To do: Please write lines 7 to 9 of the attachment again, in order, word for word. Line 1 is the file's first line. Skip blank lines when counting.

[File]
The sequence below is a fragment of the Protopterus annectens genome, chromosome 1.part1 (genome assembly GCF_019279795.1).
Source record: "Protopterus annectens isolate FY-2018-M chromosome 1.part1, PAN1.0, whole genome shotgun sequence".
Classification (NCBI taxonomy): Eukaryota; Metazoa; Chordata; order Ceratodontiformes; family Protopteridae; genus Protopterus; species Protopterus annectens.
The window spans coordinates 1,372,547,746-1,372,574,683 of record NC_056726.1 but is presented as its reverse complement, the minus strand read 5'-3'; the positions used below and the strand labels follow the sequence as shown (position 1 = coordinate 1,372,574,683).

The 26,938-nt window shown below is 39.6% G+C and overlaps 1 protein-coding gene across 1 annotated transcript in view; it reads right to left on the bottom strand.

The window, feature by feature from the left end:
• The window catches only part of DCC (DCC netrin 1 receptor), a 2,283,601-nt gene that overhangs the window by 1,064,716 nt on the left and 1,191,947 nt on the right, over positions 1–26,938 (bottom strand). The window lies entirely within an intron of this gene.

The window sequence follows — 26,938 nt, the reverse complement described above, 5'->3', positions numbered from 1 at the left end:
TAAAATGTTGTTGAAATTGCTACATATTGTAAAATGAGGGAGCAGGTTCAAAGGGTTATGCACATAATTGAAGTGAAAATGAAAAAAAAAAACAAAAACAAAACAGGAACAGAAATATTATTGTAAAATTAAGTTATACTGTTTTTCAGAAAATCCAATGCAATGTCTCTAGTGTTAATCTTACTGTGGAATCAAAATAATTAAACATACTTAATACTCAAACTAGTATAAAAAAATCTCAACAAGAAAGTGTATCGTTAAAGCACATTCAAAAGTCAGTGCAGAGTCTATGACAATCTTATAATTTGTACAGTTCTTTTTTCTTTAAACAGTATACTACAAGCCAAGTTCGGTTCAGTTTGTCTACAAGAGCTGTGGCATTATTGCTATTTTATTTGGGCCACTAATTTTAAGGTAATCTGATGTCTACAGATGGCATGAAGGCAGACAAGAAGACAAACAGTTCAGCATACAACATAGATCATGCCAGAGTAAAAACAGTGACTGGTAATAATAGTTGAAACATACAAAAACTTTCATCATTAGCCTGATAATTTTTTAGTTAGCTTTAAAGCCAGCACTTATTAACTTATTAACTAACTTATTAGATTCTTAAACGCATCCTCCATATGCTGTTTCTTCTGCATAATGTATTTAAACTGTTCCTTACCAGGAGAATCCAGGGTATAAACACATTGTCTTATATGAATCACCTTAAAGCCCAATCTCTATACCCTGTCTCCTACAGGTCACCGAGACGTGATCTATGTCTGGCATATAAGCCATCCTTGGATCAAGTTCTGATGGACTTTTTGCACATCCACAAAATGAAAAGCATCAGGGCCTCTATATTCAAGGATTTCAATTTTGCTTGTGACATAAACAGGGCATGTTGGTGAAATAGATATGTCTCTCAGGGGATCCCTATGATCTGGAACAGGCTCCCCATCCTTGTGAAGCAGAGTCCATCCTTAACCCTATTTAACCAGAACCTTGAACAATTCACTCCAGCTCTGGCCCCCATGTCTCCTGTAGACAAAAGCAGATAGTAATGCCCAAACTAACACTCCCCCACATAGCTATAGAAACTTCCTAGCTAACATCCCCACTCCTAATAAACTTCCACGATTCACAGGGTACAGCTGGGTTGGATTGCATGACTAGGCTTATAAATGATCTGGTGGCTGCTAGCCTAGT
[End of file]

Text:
• The window catches only part of DCC (DCC netrin 1 receptor), a 2,283,601-nt gene that overhangs the window by 1,064,716 nt on the left and 1,191,947 nt on the right, over positions 1–26,938 (bottom strand). The window lies entirely within an intron of this gene.

The window sequence follows — 26,938 nt, the reverse complement described above, 5'->3', positions numbered from 1 at the left end:
TAAAATGTTGTTGAAATTGCTACATATTGTAAAATGAGGGAGCAGGTTCAAAGGGTTATGCACATAATTGAAGTGAAAATGAAAAAAAAAAACAAAAACAAAACAGGAACAGAAATATTATTGTAAAATTAAGTTATACTGTTTTTCAGAAAATCCAATGCAATGTCTCTAGTGTTAATCTTACTGTGGAATCAAAATAATTAAACATACTTAATACTCAAACTAGTATAAAAAAATCTCAACAAGAAAGTGTATCGTTAAAGCACATTCAAAAGTCAGTGCAGAGTCTATGACAATCTTATAATTTGTACAGTTCTTTTTTCTTTAAACAGTATACTACAAGCCAAGTTCGGTTCAGTTTGTCTACAAGAGCTGTGGCATTATTGCTATTTTATTTGGGCCACTAATTTTAAGGTAATCTGATGTCTACAGATGGCATGAAGGCAGACAAGAAGACAAACAGTTCAGCATACAACATAGATCATGCCAGAGTAAAAACAGTGACTGGTAATAATAGTTGAAACATACAAAAACTTTCATCATTAGCCTGATAATTTTTTAGTTAGCTTTAAAGCCAGCACTTATTAACTTATTAACTAACTTATTAGATTCTTAAACGCATCCTCCATATGCTGTTTCTTCTGCATAATGTATTTAAACTGTTCCTTACCAGGAGAATCCAGGGTATAAACACATTGTCTTATATGAATCACCTTAAAGCCCAATCTCTATACCCTGTCTCCTACAGGTCACCGAGACGTGATCTATGTCTGGCATATAAGCCATCCTTGGATCAAGTTCTGATGGACTTTTTGCACATCCACAAAATGAAAAGCATCAGGGCCTCTATATTCAAGGATTTCAATTTTGCTTGTGACATAAACAGGGCATGTTGGTGAAATAGATATGTCTCTCAGGGGATCCCTATGATCTGGAACAGGCTCCCCATCCTTGTGAAGCAGAGTCCATCCTTAACCCTATTTAACCAGAACCTTGAACAATTCACTCCAGCTCTGGCCCCCATGTCTCCTGTAGACAAAAGCAGATAGTAATGCCCAAACTAACACTCCCCCACATAGCTATAGAAACTTCCTAGCTAACATCCCCACTCCTAATAAACTTCCACGATTCACAGGGTACAGCTGGGTTGGATTGCATGACTAGGCTTATAAATGATCTGGTGGCTGCTAGCCTAGT